A third is just operating it more professionally. Again, this industry is not one where there’s a very sophisticated network of third-party property management. And you know, it’s largely mom and pops owner-operators who, you know, at this point in time probably own the property outright. They don’t have any data on it and they don’t really have a need to maximize or optimize the performance of the property and in which case they let things go. So they may run operating expenses high, where relative to where they should be, they may have their friends working for them doing maintenance and or day to day operations. And as a result, probably pay them at higher than market rates. So coming in and introducing professional practices and professional management, running it as a real business, that’s a way to bring down operating costs and increase the NOI. Those are really the main drivers, you know, rent increase, increase the rentable space and push down operating costs, those are the things that we focus on and usually have the greatest impact in terms of value.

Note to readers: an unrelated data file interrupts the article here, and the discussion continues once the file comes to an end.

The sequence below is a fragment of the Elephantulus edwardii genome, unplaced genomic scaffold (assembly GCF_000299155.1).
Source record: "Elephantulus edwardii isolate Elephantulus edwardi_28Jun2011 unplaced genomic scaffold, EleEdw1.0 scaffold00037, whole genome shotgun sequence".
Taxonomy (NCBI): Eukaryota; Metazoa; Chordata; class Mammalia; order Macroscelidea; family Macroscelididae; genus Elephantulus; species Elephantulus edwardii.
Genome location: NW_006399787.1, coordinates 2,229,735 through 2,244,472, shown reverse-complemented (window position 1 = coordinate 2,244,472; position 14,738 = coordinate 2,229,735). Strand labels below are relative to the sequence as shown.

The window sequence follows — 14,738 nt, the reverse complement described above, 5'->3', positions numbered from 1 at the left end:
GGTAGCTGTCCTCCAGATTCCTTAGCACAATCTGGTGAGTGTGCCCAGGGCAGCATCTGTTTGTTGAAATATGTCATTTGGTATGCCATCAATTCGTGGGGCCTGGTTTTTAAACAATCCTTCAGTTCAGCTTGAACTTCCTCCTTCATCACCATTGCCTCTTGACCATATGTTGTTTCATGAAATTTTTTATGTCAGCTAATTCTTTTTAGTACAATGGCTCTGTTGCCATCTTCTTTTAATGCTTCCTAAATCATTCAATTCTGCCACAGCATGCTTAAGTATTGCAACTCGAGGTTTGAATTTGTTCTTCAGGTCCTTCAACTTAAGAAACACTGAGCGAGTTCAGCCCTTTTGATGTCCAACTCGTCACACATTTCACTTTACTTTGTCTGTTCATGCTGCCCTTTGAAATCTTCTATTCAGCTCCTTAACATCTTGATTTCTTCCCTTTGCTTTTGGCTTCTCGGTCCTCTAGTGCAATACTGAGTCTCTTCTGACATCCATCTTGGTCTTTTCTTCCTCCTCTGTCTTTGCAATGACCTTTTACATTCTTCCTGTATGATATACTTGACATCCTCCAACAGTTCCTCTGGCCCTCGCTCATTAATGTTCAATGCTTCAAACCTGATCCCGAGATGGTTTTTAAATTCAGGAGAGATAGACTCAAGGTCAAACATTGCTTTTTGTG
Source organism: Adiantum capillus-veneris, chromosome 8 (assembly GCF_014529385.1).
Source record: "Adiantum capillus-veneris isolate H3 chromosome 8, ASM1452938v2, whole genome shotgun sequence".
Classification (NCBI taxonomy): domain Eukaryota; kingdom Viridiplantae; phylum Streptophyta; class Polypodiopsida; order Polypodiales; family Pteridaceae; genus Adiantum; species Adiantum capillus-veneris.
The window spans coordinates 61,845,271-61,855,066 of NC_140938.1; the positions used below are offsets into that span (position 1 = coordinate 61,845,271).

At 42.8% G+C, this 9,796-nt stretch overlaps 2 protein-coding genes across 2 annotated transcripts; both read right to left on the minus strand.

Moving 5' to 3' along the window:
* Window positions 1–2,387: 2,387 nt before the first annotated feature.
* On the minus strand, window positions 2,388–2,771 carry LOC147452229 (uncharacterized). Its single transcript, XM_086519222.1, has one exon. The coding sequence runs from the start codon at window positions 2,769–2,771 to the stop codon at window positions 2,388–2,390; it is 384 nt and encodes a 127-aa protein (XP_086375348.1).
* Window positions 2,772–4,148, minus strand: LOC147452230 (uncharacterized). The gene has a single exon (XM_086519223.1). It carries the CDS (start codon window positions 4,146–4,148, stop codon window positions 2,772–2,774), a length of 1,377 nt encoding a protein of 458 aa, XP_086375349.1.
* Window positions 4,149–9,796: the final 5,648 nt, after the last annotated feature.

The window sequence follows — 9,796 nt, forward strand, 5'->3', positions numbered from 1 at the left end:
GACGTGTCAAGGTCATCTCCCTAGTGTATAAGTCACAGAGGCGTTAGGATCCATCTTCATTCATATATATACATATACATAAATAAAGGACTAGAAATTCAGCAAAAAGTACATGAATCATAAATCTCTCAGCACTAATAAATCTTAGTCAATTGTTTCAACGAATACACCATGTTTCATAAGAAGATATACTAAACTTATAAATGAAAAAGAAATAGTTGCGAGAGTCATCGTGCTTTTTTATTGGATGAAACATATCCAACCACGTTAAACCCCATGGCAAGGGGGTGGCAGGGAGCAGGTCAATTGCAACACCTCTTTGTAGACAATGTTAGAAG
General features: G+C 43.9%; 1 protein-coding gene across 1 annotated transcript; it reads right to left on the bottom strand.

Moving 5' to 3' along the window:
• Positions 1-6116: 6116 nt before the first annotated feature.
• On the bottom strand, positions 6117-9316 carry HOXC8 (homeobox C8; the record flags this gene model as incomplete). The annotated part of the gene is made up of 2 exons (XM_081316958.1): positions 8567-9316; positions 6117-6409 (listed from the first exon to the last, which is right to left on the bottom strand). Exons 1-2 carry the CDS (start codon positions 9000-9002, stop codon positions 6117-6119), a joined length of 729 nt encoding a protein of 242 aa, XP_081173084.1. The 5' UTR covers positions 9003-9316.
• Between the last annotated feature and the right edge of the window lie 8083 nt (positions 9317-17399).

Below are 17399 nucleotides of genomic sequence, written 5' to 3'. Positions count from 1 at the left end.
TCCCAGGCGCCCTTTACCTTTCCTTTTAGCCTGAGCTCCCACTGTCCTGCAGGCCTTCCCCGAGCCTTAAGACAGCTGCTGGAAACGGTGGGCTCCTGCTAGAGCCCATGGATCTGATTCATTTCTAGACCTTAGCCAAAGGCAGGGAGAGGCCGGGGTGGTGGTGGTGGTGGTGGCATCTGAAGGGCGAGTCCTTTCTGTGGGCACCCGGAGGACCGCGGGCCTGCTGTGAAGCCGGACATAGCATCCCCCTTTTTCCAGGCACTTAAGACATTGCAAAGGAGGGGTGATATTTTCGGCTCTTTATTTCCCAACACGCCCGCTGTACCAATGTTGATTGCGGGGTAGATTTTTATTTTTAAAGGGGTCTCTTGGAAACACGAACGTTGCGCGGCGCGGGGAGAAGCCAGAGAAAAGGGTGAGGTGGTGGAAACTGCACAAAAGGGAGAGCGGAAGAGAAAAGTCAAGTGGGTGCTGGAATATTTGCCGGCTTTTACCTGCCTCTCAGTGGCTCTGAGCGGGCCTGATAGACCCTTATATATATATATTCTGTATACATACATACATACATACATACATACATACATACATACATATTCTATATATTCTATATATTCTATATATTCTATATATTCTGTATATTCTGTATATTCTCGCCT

James: So what about loans? I mean, you said a lot of these are mom and pop and fully, they own the whole thing, right? There is no debt on it. Are you able to get like seller financing deals?
John: Yeah, so of the three properties that we own, two of the three are seller financed. So we’ve got interest-only loans for six years on those two. And it’s awfully attractive not to have to go through a bank or an agency to go through the underwriting process.
James: So you structure your non-recourse or recourse or how did you do that?
John: Yeah, non-recourse loans on both of them. So really great, fairly low down payments. So we have a 75 loan to value on one and 80% loan to value on the other. And we even on the first one, we strung out the timing of the down payment so that we could minimize the use of upfront capital. So, yeah, just increased flexibility, ability to execute with speed and fairly attractive loan terms. Again, another appeal of, of the businesses, you have a lot of flexibility with the lending for some of these smaller to mid-sized parks.